While Maria completed a hasty toilet, Gilda's instinct had drawn her back once more to the open window.  The light from the room below was still reflected on the opposite wall, and from the tap-room the buzz of voices had not altogether ceased.

Cornelius Beresteyn was speaking now:

"Indeed," he said, "It will be the one consolation left to me, since you do reject my friendship, sir."

"Not your friendship, sir -- only your money," interposed Diogenes.

"Well! you do speak of lifelong parting.  But your two friends have indeed deserved well of me.  Without their help no doubt you, sir, first and then my dearly loved daughter would have fallen victims to that infamous Stoutenburg.  Will a present of twenty thousand guilders each gratify them, do you think?"

A ringing laugh roused the echoes of the sleeping hostelry.

"Twenty thousand guilders! ye gods!" exclaimed Diogenes merrily.  "Pythagoras, dost hear, old bladder-face?  Socrates, my robin, dost realize it?  Twenty thousand guilders each in your pockets, old compeers.  Lord! how drunk you will both be to-morrow."

Out of the confused hubbub that ensued Gilda could disentangle nothing definite; there was a good deal of shouting and clapping of pewter mugs against a table, and through it all that irresponsible, infectious laughter which -- strangely enough -- had to Gilda's ears at this moment a curious tone, almost of bitterness, as if its merriment was only forced.

Then when the outburst of gaiety had somewhat subsided she once more heard her father's voice.  Maria was dressed by this time, and now at a word from Gilda was ready to go downstairs and to deliver the jongejuffrouw's message to her father.

"You spoke so lightly just now, sir, of dying in a ditch or palace," Cornelius Beresteyn was saying, "but you did tell me that day in Haarlem that you had kith and kindred in England.  Where is that father of whom you spoke, and your mother who is a saint?   Your irresponsible vagabondage will leave her in perpetual loneliness."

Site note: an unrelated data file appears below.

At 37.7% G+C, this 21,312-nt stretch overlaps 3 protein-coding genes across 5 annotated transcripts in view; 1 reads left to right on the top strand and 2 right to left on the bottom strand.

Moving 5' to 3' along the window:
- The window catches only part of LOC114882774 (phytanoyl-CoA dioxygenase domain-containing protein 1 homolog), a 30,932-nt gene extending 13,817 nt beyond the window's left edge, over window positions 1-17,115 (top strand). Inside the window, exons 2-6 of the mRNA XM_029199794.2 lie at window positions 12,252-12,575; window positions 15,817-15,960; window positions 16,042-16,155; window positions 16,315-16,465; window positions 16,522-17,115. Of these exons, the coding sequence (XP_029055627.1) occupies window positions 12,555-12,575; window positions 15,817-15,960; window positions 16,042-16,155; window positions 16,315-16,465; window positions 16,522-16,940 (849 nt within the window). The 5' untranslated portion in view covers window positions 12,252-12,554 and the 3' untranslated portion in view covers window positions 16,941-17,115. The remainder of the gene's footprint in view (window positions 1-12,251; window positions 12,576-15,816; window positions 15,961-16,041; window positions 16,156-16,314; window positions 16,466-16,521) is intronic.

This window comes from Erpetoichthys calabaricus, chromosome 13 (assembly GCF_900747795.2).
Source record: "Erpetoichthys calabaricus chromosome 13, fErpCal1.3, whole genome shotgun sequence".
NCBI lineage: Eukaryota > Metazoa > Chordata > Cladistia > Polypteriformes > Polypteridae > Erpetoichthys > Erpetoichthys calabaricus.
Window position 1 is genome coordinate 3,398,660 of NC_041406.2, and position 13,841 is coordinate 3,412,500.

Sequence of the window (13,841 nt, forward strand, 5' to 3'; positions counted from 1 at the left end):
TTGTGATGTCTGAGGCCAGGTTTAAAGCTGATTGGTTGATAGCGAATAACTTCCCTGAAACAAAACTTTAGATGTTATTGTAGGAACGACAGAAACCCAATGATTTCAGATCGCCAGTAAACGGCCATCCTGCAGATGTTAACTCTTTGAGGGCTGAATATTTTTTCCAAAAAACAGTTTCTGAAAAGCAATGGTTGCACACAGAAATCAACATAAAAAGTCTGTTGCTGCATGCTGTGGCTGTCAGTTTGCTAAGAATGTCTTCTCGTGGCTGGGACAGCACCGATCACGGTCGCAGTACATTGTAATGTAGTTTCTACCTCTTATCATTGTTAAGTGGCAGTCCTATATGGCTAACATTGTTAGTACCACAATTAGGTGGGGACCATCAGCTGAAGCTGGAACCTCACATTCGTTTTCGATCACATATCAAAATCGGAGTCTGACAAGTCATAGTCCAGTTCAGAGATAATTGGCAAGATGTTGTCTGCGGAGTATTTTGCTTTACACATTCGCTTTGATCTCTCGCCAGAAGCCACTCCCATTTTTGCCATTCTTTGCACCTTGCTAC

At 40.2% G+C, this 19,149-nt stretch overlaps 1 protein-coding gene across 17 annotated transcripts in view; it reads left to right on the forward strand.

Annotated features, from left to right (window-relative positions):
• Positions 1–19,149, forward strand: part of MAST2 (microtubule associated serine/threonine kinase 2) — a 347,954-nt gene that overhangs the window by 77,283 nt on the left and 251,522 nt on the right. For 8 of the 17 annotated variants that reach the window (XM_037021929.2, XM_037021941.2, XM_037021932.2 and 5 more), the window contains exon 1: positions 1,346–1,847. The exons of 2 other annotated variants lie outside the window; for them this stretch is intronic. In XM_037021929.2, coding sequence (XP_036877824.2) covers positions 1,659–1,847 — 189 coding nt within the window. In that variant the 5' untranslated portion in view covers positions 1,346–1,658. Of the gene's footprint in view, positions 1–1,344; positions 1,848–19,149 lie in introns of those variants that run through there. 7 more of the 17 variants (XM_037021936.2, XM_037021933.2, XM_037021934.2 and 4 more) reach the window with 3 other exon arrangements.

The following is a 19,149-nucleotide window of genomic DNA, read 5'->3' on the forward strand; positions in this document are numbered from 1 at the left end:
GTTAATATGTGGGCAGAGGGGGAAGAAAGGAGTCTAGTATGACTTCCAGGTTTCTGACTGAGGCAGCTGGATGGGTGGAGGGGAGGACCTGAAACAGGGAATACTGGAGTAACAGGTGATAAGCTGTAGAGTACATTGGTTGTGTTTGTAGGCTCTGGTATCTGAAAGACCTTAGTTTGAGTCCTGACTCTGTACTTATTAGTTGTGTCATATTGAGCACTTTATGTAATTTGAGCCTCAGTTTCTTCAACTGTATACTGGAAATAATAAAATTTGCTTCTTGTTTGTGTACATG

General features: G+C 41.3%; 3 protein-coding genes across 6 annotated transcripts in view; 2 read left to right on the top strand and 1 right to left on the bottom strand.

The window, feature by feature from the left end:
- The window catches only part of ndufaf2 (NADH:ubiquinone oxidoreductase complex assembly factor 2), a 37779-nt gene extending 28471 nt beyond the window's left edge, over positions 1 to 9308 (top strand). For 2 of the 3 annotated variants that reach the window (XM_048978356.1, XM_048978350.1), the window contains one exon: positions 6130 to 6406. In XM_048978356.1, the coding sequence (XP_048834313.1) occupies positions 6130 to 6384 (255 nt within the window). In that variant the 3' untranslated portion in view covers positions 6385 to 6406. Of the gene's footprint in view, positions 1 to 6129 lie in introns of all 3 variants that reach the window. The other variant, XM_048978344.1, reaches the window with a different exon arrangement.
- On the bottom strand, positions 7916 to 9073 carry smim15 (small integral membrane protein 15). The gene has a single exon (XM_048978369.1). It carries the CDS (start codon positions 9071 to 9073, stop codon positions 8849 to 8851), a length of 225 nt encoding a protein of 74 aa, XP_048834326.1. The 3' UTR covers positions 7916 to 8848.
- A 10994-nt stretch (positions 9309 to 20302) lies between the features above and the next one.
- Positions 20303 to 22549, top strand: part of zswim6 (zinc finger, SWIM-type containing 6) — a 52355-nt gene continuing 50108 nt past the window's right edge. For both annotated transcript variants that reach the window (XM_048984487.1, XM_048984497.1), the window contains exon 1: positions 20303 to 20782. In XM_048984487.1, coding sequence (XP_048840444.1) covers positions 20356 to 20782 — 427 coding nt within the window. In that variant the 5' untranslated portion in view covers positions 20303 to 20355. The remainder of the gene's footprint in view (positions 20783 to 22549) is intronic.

"My mother is dead, sir," said Diogenes quietly, "my father broke her heart."

"Even then he hath a right to know that his son is a brave and loyal gentleman."

"He will only know that when his son is dead."

"That was a cruel dictum, sir."

"Not so cruel as that which left my mother to starve in the streets of Haarlem."

"Aye! ten thousand times more cruel, since your dear mother, sir, had not to bear the awful burden of lifelong remorse."

"Bah!" rejoined the philosopher with a careless shrug of the shoulders, "a man seldom feels remorse for wrongs committed against a woman."

"But he doth for those committed against his flesh and blood -- his son --"

"I have no means of finding out, sir, if my father hath or hath not remorse for his wilful desertion of wife and child -- England is a far-off country -- I would not care to undertake so unprofitable a pilgrimage."

"Then why not let me do so, sir?" queried Cornelius Beresteyn calmly.


"Yes.  Why not?"

"Why should you trouble, mynheer, to seek out the father of such a vagabond as I?"

"Because I would like to give a man -- an old man your father must be now -- the happiness of calling you his son.  You say he lives in England.  I often go to England on business.  Will you not at least tell me your father's name?"

"I have no cause to conceal it, mynheer," rejoined Diogenes carelessly.  "In England they call him Blake of Blakeney; his home is in Sussex and I believe that it is a stately home."

"But I know the Squire of Blakeney well," said Cornelius Beresteyn eagerly, "my bankers at Amsterdam also do business for him.  I know that just now he is in Antwerp on a mission from King James of England to the Archduchess.  He hath oft told Mynheer Beuselaar, our mutual banker, that he was moving heaven and earth to find the son whom he had lost."

"Heaven and earth take a good deal of moving," quoth Diogenes lightly, "once a wife and son have been forsaken and left to starve in a foreign land.  Mine English father wedded my mother in the church of St. Pieter at Haarlem.  My friend Frans Hals -- God bless him -- knew my mother and cared for me after she died.  He has all the papers in his charge relating to the marriage.  It has long ago been arranged between us that if I die with ordinary worthiness, he will seek out my father in England and tell him that mayhap -- after all -- even though I have been a vagabond all my life -- I have never done anything that should cause him to blush for his son."